One of the most common nerve problems in the forefoot is a known as a Morton’s neuroma. This condition is a type of forefoot pain that is often described as burning, numbing or shooting. This occurs due to the presence of a neuritis or a neuroma.
A Morton’s neuroma occurs in between the metatarsal bones of the forefoot, due to chronic irritation and inflammation of one of the plantar digital nerves. This is a nerve entrapment due to foot structure, foot function (biomechanics) or abnormalities in the bone space, as there are nerves located between the metatarsal bones.
Pain located directly at the ball of the foot (around the metatarsal heads).
Callus or corns may be present at the base of the metatarsal head.
Radiating / shooting pain is experienced, or numbness with reduced sensation in the surrounding toes.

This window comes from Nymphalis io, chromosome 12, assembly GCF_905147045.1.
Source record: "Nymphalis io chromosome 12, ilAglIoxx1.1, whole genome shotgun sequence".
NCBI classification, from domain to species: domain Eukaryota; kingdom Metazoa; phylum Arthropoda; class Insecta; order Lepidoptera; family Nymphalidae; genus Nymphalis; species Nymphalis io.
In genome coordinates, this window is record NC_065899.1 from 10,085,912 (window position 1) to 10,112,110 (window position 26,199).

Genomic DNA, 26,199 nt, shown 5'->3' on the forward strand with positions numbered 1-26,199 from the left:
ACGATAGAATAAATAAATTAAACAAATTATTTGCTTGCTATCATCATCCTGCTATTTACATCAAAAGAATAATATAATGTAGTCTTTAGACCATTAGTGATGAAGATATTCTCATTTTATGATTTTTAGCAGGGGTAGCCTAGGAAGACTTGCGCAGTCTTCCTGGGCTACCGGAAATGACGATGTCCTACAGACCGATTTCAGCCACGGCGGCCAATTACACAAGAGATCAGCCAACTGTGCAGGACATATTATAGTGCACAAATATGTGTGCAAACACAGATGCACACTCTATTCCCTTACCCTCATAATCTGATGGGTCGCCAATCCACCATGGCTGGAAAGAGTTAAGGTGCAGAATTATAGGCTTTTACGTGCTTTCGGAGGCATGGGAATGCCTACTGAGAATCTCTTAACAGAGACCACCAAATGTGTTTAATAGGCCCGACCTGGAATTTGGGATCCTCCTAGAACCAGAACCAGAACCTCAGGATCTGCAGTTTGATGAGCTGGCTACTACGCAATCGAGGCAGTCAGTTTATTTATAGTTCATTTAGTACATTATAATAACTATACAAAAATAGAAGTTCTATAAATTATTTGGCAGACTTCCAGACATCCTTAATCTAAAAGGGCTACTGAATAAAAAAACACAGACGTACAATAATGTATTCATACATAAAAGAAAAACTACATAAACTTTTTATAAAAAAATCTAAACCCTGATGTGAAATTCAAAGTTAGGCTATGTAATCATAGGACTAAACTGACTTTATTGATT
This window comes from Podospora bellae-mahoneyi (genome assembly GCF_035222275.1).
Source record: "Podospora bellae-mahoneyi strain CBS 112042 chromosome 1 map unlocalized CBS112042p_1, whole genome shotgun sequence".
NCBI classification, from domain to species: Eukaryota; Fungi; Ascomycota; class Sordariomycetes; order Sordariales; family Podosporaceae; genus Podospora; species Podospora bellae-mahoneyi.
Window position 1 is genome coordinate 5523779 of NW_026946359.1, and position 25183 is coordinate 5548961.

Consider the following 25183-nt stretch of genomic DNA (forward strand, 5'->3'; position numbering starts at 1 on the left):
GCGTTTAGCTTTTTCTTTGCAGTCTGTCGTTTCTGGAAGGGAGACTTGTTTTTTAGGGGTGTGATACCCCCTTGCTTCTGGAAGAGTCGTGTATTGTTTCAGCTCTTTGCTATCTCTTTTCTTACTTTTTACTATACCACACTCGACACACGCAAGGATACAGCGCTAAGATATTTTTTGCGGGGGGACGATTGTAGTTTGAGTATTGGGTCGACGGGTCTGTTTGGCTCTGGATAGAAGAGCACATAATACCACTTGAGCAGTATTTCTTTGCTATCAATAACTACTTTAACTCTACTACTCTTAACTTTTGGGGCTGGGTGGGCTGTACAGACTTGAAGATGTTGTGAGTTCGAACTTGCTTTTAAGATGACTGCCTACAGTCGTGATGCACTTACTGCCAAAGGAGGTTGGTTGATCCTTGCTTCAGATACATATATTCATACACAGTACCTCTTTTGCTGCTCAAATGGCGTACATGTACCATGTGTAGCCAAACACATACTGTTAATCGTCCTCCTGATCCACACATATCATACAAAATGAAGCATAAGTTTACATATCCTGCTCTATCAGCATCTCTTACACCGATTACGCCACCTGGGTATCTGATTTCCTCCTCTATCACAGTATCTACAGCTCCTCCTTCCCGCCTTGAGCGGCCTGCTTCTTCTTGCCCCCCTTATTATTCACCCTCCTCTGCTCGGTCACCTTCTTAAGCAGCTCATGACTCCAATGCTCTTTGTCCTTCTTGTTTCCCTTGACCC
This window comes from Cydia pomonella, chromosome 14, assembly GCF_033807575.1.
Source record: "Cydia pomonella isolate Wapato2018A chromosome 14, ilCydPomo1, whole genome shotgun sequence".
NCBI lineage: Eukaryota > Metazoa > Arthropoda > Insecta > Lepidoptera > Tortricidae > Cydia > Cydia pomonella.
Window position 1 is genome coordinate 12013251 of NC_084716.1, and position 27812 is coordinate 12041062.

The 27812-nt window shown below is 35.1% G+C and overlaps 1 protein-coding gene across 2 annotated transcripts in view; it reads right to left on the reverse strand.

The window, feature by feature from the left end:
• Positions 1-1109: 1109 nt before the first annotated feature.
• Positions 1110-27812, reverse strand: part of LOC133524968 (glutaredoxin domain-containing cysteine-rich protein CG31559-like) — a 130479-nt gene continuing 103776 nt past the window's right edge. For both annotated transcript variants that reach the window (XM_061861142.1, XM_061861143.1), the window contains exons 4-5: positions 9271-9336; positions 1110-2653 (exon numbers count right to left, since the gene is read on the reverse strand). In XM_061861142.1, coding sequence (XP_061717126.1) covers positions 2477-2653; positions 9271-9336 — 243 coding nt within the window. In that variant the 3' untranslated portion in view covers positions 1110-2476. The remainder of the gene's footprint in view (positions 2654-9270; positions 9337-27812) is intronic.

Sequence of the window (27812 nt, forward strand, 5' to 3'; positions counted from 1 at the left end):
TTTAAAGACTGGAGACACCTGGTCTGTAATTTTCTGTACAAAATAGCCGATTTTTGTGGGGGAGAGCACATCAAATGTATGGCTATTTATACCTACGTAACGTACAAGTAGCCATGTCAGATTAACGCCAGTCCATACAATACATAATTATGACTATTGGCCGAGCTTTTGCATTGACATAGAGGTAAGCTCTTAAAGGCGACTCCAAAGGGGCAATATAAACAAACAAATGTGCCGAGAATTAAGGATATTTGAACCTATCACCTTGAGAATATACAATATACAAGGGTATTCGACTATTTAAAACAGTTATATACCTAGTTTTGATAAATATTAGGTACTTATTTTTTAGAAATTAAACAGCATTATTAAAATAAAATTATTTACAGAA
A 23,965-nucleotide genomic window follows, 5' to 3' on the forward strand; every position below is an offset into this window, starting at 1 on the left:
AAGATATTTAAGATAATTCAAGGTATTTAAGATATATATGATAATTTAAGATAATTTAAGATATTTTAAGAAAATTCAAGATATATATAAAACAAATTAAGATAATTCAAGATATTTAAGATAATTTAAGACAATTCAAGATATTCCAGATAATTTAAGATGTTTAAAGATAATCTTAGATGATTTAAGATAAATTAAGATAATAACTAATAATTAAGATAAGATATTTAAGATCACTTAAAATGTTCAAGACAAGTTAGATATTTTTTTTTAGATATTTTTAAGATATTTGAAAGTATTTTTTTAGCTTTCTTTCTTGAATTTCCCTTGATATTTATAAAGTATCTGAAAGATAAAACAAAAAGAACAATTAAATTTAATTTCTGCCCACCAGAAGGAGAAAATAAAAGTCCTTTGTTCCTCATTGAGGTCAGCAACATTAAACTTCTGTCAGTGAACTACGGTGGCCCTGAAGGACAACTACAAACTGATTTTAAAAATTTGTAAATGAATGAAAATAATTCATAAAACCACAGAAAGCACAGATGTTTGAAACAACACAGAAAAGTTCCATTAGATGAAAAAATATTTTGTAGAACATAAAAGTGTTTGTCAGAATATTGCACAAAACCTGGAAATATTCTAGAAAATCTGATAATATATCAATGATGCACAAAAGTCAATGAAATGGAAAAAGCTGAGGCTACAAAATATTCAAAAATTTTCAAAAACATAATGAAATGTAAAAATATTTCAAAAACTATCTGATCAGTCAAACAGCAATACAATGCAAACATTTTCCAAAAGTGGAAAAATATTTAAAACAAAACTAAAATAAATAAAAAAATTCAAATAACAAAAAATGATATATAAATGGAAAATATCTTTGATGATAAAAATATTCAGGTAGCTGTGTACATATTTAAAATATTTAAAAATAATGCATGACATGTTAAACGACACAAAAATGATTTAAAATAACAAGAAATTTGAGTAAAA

Pain is worsened with lateral squeeze of the metatarsal heads/ forefoot.
A painful “click” when metatarsals are squeezed together (Mulder’s Sign).
The presence of Morton’s neuroma is caused by overloading of the forefoot either through abnormal biomechanics, localized forefoot inflammation, laxity of forefoot ligaments, and sports participation (intensive or recreational). Typically, abnormal weight distribution across the metatarsal heads can lead to chronic irritation and inflammation of the periosteum and surrounding tissues.
Patients are often predisposed to neuroma problems if they have: hammertoe deformities, hallux abducto-valgus (bunion) leading to lesser metatarsal overload, hypermobility in the forefoot, Achilles tendon tightness, pronated or flat feet, certain high-arch (pes cavus) foot types, shorter first metatarsal bones or previous forefoot surgeries such as osteotomies.
1. Ultrasound therapy
Author: Senior Podiatrist Georgina CALLAGHAN-TAY